Julia scientific programming language

I think Julia can be the basis for math and science user end software. It seems the programming language would work as is, lacking the graphing environment.

Oko or anyone else who cares to answer:
In your opinion, how does/would Julia fit into a mathematics environment comparable to Mathlab, Mathematica, etc?
Oko or anyone else who cares to answer:
In your opinion, how does/would Julia fit into a mathematics environment comparable to Mathlab, Mathematica, etc?
You are mixing lots of things so lets look at the basics first.

Maxima (open source maintained by University of Texas),
Mathematica, Maple, and Mupad are all examples of general computer algebra systems. They are in some sense all descendants of Macsyma the first computer algebra system started as a PhD project 1969 at MIT. The main characteristic of computer algebra systems is that they can perform symbolic computations. A basic problem for a computer science student would be to write an algorithm/program for symbolic differentiation. Now not all problems are trivial like symbolic differentiation and there is a whole field of people who do research in symbolic computations algorithms. Many of those algorithms are so sophisticated that only partial implementations exist.

If you have to use a general computer algebra system I would go with Mathematica unless you are one of those people who cares about the symbolic algorithms rather than for mathematics or physics that you are trying to do using computer algebra.

Python language has a module for symbolic manipulation. I would recommend the module for researchers or hobbyists interested in symbolic computations for the sake of symbolic computation.

You than also have a class of very specialized computer algebra programs which are specific for a certain field. An example would be GAP (specialized software for computational group theory). That is a very long story.

Anyhow long story short Julia doesn't belong to that group. Julia belongs to the group of languages which are specialized in numerical computation.

Most of those languages are relaying on open source libraries like ATLAS, BLAS, LAPACK (written in Fortran for most part) to do the actual work. MATLAB started as a domain specific language (linear algebra) with intention to lower the bar for people to do numerical analysis (no knowledge of Fortran and C required). Clave Moller who originally developed MATLAB was a professor of numerical analysis at the University of New Mexico and it is a still full professor at the University of Michigan. GNU Octave, FreeMat, SciLab are all clones of MATLAB which are more or less compatible. FreeMat is probably the most compatible but with the big caveat. It only reproduces core MATLAB not the toolboxes. Those toolboxes which can cost tens of thousands of dollars are real gems of the MATLAB (I have research license for all boxes, over fifty of them).

Then you have Python which is a general programming language and let say R which is more of the domain specific language. Python has nice modules numpy, scipy, matplotlib (pandas and sci-kit learn if you into data mining and machine learning) but it is not as fast and optimized as MATLAB. Also the language is less elegant than MATLAB language. Arguably Python is general purpose programming language which beats the crap out of MATLAB but people who use MATLAB typically care for their science not for a general purpose language.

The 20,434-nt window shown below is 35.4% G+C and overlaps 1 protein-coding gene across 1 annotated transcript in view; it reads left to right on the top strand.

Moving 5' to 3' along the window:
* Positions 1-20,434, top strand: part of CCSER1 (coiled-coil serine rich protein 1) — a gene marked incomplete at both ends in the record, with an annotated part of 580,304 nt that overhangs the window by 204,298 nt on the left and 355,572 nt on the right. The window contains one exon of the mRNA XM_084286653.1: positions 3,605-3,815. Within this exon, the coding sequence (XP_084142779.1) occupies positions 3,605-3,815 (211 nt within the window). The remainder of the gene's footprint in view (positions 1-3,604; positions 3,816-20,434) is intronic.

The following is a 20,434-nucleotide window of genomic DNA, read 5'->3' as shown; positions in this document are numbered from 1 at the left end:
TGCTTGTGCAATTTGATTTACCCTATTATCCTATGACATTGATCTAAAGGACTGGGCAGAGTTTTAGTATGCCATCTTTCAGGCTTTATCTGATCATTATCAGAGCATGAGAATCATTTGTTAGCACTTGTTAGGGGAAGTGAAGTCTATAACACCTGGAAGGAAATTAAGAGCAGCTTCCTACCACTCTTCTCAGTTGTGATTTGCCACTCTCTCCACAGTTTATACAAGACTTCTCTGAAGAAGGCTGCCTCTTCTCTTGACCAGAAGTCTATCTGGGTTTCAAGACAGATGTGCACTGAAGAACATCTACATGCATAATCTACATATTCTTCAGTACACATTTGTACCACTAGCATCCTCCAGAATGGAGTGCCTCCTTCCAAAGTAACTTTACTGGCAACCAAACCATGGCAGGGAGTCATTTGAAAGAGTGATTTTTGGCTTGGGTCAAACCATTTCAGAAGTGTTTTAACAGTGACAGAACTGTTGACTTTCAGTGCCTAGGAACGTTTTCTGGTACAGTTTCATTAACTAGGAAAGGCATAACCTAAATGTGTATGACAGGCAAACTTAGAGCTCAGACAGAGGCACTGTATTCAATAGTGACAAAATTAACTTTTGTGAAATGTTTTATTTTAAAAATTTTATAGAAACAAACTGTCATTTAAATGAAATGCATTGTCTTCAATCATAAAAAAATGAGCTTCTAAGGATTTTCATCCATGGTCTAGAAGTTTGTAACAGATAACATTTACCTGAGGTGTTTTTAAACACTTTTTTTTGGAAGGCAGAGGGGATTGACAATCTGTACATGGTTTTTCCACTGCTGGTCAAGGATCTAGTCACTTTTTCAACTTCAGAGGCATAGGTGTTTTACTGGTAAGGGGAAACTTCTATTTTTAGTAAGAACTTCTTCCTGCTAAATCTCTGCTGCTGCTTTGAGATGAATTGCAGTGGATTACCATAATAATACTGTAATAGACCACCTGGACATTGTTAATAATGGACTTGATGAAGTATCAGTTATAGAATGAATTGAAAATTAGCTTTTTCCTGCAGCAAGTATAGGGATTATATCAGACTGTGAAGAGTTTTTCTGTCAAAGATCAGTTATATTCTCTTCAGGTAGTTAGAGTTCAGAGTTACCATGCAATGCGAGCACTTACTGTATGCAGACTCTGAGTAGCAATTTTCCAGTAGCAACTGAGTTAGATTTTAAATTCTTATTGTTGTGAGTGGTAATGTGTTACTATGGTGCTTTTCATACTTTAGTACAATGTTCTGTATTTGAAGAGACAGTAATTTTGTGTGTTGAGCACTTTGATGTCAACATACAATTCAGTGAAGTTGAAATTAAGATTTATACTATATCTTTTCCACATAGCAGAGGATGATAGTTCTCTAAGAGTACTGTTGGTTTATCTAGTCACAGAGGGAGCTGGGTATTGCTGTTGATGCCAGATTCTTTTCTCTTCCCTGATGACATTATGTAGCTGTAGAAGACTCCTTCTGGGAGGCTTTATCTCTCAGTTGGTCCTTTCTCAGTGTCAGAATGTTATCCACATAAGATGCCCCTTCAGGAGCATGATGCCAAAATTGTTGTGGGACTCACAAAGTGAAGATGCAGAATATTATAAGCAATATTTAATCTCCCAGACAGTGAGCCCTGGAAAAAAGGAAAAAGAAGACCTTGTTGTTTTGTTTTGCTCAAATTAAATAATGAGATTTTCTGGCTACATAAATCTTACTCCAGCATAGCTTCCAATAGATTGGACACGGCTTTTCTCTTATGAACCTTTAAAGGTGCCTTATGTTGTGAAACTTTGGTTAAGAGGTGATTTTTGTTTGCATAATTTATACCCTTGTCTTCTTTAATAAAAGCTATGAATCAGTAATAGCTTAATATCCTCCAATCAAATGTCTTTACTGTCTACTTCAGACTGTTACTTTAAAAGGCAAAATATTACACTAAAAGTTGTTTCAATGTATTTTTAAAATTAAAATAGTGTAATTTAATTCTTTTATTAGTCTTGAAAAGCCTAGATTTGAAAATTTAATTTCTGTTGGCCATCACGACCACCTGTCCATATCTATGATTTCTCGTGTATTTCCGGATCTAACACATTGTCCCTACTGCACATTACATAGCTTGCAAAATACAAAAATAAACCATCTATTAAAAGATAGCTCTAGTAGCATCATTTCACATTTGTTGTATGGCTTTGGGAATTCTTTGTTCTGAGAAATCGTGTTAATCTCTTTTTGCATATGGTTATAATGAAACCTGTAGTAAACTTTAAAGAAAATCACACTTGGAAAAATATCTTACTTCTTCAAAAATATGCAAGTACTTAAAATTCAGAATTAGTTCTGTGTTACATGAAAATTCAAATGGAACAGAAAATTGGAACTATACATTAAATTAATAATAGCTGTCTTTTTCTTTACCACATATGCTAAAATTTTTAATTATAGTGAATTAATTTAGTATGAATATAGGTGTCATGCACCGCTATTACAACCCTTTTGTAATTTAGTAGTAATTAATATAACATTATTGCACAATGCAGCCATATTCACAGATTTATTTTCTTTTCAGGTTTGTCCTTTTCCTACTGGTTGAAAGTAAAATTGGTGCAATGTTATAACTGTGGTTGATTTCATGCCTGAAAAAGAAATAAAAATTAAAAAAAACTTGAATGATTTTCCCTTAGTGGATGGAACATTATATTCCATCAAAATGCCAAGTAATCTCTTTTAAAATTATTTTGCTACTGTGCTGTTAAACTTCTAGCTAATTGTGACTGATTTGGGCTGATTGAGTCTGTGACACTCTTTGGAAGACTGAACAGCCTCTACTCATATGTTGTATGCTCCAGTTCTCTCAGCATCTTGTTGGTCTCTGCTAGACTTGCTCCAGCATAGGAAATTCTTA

So where is the Julia? Julia fits a niche space between MATLAB and Python. The language is very fast, very optimized and developed by people who were primarily MATLAB users. It is the open source (which is HUGE advantage over MATLAB) and designed ground up for numerical computations (unlike Python). So would I recommend Julia? If you are like my daughters in the middle school by all means. If you are contemporary researcher I am afraid that my answer would be not yet. Namely Julia is not mature enough for a wide scientific adoption right now. Probably some people could be happy with it but many would quickly find the lack of libraries as a major limitation to their scientific work.

One of my co-workers in spite of my "advise" took the plunge and spent about two months on Julia just to go back to Python (we are large machine learning/data mining lab). This is an excellent post
little outdated (Julia is very rapidly developing)


Bard, the guy who made the recommendation is the regents professor across the street of me (he is at Pitt). Carson is also at Pitt and many people who posted follow up are my former colleagues most notably Rob Clewley and me go long time back when we were at the Georgia State. Those are all ultra smart guys and they know what they are doing. Please read things carefully.
Ah, gadfly was what I was looking for, to serve on top of a programming language. There is a gadfly port, but I don't think it is the same one that Julia references. The one in ports is an SQL database written in python. Gadfly referenced from Julia's homepage is for plotting graphs, and written in Julia.
Here's a recent article on Julia programming language, https://dev.to/github/looking-for-an-open-source-project-try-julia-1jci.

It describes how this programming language is useful to scientists. It mentions an application written in it called Pumas, which was used for Covid vaccine development and for pharmaceutical development.

Julia has been removed from ports in the past, because it had a dependency on a depreciated Python version. I'll take a look at the old Makefile of it, to see if removing Python dependencies will allow it to build. I've thought about looking into what I could do regarding porting or developing the Makefile for a while, and have been learning from the Porter's handbook, and setting up a jail environment with ease.